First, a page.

*Note: My afterthoughts for this novel have now been posted*
With the read through of my last novel done ‘n’ dusted I thought I’d keep the cultural ball rolling with a ‘kick around’ of A Life Apart by Neel Mukherjee. Recently published by Constable & Robinson, I’ve been looking forward to reading this debut novel ever since I first laid my bookish eyes upon it (and snapped it for a recent Daily Bookshot). It’s got a storyline that spans two continents – India and Europe – and so the prospect of another culturally rich reading journey, has got me perched on the edge of my reading chair. Let’s have a wander through my forethoughts for it.
First up, the ‘red rag to a bull’ mention that A Life Apart is a debut novel. If you know my reading preferences then you would also know that I’m drawn to debut novels like a moth to a naked light bulb. The opportunity of discovering a new, vibrant, exciting writer is always at the back of mind when I stumble across a novel inscribed *debut* (and let’s face it I’ve discovered a few who’ve moved me recently), and with this one, once I’d determined that the story appealed, my attraction to it was no different – I was instantly hooked.
Well I say my attraction to this debut novel was no different, but there was one thing. When I first became aware of A Life Apart it bugged me, because its author’s name just seemed so familar to me. As many of you will already know it’s kind of unusual to recognise the author of a debut novel straight away (unless he/she has fame outside of fiction-writing arena of course), but the name Neel Mukherjee just kept on ringing bells in my head. One Google search later, and a pop along to Mukherjee’s personal website, and the mystery instantly became clear – Neel Mukherjee is an established book reviewer. Of course he is, and I remember reading his glowing review of Aleksander Hemon’s Love and Obstacles on the Time Online website, and his even earlier review of Jhumpa Lahiri’s short story collection, Unaccustomed Earth, at the same portal. What struck me about both of these reviews wasn’t just the passion and respect that Mukherjee showed for both of these writers and their books, but also the poetic eloquence that Mukherjee showed in his own review writing. I remember then making a mental note to keep an eye out for future novels from this book reviewer, and here I am on the threshold of reading his first.
Of course no matter how strong the promise of a good storyteller, the reader can only be engaged if the story being told can live up to that same promise. Thankfully, through the cover blurb for A Life Apart, that promise definitely appears to be there:
Ritwik Ghosh, twenty-two and recently orphaned, finds the chance to start a new life when he arrives in England from Calcutta. But to do so, he must not only relive his entire past but also try and understand it. Moreover, he must make sense of his relationship with his mother – scarred, abusive and all-consuming.
But Oxford holds little of the salvation Ritwik is looking for. Instead he moves to London, where he drops out of official existence into a shadowy hinterland of illegal immigrants. However, the story that Ritwik writes to stave off his utter and complete loneliness – a Miss Gilby who teaches English, music and Western manners to the wife of educated zamindar – begins to find ghostly echoes in his life with his aged landlady, Anne Cameron.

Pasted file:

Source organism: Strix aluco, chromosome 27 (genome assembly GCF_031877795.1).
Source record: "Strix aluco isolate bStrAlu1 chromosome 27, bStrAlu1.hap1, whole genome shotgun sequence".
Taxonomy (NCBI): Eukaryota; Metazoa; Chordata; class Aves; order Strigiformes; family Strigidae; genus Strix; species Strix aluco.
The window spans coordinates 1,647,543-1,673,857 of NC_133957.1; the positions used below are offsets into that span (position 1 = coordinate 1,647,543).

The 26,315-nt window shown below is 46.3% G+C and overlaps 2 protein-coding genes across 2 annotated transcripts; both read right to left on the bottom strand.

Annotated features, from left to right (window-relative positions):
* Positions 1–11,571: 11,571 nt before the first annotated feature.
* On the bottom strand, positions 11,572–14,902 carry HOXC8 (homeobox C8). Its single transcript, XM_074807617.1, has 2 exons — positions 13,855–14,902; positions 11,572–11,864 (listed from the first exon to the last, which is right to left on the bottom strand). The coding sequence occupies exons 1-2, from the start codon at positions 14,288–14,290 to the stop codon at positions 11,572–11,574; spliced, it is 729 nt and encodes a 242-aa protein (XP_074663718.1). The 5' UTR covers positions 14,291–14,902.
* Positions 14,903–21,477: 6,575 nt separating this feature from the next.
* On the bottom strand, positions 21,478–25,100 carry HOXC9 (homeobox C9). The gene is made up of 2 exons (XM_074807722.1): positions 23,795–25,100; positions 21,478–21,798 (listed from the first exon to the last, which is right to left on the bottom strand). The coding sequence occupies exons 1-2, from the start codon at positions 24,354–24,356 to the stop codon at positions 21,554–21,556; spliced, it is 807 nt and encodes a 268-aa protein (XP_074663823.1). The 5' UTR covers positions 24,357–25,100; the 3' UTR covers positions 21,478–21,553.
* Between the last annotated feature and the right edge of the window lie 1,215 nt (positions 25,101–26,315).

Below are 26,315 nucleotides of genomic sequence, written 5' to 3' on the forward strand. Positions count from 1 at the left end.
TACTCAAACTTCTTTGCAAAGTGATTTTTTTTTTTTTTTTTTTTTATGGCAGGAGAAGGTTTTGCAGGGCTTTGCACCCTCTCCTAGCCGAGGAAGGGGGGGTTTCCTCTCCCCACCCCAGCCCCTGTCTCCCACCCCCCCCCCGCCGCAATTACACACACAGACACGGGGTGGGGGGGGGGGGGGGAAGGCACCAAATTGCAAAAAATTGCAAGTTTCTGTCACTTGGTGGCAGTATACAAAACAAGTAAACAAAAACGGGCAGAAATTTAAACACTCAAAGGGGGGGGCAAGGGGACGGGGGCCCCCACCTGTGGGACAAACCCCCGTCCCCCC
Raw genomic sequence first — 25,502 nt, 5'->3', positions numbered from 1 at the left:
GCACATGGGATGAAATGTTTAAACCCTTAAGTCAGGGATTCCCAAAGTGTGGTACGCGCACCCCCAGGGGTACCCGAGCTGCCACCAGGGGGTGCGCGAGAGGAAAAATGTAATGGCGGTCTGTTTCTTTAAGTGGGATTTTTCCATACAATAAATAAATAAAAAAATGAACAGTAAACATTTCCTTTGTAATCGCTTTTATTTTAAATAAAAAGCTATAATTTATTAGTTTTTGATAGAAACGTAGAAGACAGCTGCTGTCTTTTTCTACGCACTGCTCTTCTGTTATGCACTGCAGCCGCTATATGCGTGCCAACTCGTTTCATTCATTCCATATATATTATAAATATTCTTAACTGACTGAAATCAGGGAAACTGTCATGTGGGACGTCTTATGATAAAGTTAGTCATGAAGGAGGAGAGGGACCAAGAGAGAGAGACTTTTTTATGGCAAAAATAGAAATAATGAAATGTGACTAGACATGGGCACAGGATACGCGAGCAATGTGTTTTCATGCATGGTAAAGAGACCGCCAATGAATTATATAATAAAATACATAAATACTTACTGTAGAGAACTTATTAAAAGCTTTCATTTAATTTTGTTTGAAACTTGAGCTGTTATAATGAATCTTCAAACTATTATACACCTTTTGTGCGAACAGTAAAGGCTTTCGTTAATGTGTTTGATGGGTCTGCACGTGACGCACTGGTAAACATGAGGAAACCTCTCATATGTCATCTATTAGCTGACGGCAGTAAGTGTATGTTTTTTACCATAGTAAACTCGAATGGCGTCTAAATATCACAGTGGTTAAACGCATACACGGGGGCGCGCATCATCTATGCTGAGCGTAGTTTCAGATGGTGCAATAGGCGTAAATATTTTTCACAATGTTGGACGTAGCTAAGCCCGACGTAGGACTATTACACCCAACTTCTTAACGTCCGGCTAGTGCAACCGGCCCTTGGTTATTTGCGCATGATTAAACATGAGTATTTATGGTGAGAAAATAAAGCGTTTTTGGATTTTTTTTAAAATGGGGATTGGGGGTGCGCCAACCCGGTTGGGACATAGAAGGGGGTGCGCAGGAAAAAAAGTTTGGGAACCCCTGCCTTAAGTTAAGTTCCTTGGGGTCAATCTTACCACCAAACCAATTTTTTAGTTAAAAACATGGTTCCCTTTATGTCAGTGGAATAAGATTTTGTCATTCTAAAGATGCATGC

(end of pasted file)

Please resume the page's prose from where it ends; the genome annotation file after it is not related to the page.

And then, one night, in the badlands of King’s Cross, Ritwik runs into Zafar bin Hashm, suave, impossibly rich, unfathomable, possible arms dealer. What does the drive to redemption hold for lost Ritwik?
A story spanning two continents? A man on his own and no doubt out of sorts with unfamiliar surroundings? Wrestlings with past, torn relationships? All this, and the prospect of an arms dealer too? How can I resist reading a novel like this? Answer: I can’t! And if I did need further convincing that this novel is worth reading, then when it was published in it’s original Indian incantation (known then as Past Continuous), it was the joint winner in 2008 of India’s prestigious literary prize, the Vodafone-Crossword Award. Nuff said! 🙂
So I’m well and truly sold, and my journey through Neel Mukherjee’s A Life Apart begins. It’s a big read at 300+ pages so it’s going to take me a little while to get through it. But I’ll be back just as soon as I have with my afterthoughts, and in the meantime you can follow my progress and musings on this novel via my reading journal.
Constable & Robinson | 28 January 2010 | £12.99 | PAPERBACK | 352 PP | ISBN: 9781849011013
So book fans I’d love to be enlightened. Have you ever read any of Neel Mukherjee’s writings? Is this a novel you‘ve read yourself, particularly in the vernacular? What are your own favourites from the canon of Indian literature? Drop your comments below.
A note about forethoughts
‘Forethoughts’ offer an insight into what my initial thoughts and impressions of a book are before I begin reading it. Informal, and largely written as a stream-of-consciousness exercise in a single sitting, my ‘forethoughts’ capture an important stage of the reading experience for me – the anticipatory period before the book is first opened, when my excitement is piqued for the reading experience which lies ahead.
Blissfully ignorant my ‘forethoughts’ may well be, but when combined with my eventual ‘afterthoughts’, the result is a unique and comprehensive record of a very personal literary ‘journey’ through a particular book; a literary journey which will hopefully be of some value to other readers.